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Distributed for University of Wales Press

Anglo-Saxon Kingship and Political Power

Rex Gratia Dei

Anglo-Saxon Kingship and Political Power explores constructions of Anglo-Saxon kingship and concepts of royal power from c.600 to 1016. The focus is the development of the ‘rex gratia Dei’, the concept of divinely bestowed kingship and the subsequent ecclesiastical transformation of the ruler image. This book shows readers how historical power as something as once familiar and strange, as an ongoing negotiation between powerful institutions and individuals. It also explores how power is conveyed through words that were once the preserve of a select group of (religious) people and are then taken into new domains of use. It shows the historical origins of the concept of church and state power, the extent to which religious concerns impacted upon the legitimacy of government, and ultimately provides a key perspective on current debates about power, politics, and faith.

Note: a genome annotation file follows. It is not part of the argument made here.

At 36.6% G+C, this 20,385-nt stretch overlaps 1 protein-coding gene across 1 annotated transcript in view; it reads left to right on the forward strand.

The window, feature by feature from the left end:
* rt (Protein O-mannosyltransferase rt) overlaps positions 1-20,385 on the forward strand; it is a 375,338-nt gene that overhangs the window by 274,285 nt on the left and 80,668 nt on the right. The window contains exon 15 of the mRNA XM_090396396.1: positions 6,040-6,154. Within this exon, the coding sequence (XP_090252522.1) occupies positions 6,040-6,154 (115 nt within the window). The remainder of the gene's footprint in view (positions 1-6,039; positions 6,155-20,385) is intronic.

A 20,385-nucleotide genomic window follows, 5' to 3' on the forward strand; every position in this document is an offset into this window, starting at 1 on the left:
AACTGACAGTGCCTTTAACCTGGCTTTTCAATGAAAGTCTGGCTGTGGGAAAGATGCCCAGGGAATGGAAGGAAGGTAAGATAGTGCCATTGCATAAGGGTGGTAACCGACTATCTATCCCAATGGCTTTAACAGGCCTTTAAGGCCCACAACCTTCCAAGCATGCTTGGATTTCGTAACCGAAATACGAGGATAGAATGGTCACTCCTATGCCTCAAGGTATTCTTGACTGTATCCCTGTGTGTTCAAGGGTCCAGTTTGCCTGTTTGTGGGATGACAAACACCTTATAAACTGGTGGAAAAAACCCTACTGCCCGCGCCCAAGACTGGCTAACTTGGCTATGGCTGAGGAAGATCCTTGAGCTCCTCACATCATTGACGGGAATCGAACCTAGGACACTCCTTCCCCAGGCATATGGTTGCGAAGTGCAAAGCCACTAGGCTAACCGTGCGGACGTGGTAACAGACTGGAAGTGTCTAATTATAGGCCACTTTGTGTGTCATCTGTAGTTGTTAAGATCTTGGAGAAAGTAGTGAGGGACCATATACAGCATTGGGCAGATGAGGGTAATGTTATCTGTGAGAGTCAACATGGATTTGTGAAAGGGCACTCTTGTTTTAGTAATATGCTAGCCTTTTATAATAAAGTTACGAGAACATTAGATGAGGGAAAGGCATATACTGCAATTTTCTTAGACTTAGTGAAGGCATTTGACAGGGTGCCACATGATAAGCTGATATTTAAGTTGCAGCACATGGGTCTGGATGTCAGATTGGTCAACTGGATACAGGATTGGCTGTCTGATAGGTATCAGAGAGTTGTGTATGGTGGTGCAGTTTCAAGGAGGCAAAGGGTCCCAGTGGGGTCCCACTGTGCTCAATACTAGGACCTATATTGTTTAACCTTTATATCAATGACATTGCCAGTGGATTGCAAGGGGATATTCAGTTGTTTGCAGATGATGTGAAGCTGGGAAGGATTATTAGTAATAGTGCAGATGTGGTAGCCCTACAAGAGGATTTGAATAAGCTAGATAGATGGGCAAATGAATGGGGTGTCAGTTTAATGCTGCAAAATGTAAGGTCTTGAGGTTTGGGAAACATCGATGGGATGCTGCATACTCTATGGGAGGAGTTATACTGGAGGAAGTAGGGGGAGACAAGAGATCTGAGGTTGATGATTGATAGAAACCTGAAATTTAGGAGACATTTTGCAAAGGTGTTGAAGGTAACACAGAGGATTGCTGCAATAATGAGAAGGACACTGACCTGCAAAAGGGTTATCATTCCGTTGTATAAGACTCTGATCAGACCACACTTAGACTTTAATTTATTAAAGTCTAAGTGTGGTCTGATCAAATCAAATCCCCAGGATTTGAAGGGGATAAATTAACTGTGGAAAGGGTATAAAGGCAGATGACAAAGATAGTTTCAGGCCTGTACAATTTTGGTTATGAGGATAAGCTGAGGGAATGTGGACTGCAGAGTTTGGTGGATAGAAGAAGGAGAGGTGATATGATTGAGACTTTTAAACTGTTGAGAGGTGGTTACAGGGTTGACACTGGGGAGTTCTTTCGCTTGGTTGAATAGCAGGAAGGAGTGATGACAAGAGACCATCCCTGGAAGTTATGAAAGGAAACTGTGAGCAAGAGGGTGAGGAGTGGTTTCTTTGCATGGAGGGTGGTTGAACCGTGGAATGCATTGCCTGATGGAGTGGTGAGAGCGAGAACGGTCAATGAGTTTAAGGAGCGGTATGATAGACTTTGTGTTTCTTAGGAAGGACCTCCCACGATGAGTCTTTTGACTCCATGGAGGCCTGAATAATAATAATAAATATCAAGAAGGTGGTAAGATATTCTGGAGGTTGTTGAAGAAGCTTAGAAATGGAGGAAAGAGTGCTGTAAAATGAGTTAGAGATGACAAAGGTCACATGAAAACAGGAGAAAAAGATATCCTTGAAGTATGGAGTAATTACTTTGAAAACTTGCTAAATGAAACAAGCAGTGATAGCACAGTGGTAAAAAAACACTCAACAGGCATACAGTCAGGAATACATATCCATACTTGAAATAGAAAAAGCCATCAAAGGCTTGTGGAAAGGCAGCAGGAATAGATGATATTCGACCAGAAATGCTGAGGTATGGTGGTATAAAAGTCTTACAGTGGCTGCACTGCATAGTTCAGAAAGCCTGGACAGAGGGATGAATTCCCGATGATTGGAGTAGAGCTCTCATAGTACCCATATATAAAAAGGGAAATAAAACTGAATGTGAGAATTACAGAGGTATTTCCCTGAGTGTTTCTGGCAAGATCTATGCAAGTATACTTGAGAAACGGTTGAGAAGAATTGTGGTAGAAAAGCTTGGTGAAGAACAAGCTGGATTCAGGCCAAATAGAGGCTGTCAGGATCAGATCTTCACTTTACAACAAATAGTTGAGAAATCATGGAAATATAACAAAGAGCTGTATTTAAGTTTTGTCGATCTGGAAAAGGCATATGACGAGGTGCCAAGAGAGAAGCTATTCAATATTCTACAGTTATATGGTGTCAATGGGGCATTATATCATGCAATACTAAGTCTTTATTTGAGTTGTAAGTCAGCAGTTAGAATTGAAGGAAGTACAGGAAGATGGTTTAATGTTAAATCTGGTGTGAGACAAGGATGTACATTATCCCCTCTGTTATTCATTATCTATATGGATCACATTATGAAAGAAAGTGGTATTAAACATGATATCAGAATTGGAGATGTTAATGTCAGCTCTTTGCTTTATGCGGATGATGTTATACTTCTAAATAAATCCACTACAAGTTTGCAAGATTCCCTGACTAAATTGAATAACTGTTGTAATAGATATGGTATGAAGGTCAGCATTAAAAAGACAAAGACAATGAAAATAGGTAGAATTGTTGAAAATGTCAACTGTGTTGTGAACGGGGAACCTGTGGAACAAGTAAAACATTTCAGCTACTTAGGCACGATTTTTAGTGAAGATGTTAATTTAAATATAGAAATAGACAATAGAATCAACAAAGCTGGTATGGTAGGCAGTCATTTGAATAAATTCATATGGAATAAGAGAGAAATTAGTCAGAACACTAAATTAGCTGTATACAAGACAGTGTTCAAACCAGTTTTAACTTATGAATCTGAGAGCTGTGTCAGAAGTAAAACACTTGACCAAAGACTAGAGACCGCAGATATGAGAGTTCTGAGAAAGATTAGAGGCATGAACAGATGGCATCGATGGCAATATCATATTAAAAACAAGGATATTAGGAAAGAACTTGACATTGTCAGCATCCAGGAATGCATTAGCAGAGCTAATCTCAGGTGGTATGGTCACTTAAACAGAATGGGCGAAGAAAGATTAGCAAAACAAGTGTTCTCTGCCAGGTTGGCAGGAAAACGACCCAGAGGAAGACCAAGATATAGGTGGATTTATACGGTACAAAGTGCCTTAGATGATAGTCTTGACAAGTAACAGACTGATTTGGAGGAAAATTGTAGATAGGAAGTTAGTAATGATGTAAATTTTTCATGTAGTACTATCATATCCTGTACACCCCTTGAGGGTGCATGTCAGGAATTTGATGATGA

272 pages | 7 x 9 | © 2018

History: General History

Religion: Religion and Society


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Reviews

“Kathrin McCann’s study makes compelling reading for all those interested in the workings of early medieval kingship. McCann not only establishes the necessary theoretical framework with erudition and due consideration of the current scholarly discourse, but also illustrates her argument with a series of fascinating case studies.”

Thomas Honegger, Friedrich-Schiller-University Jena

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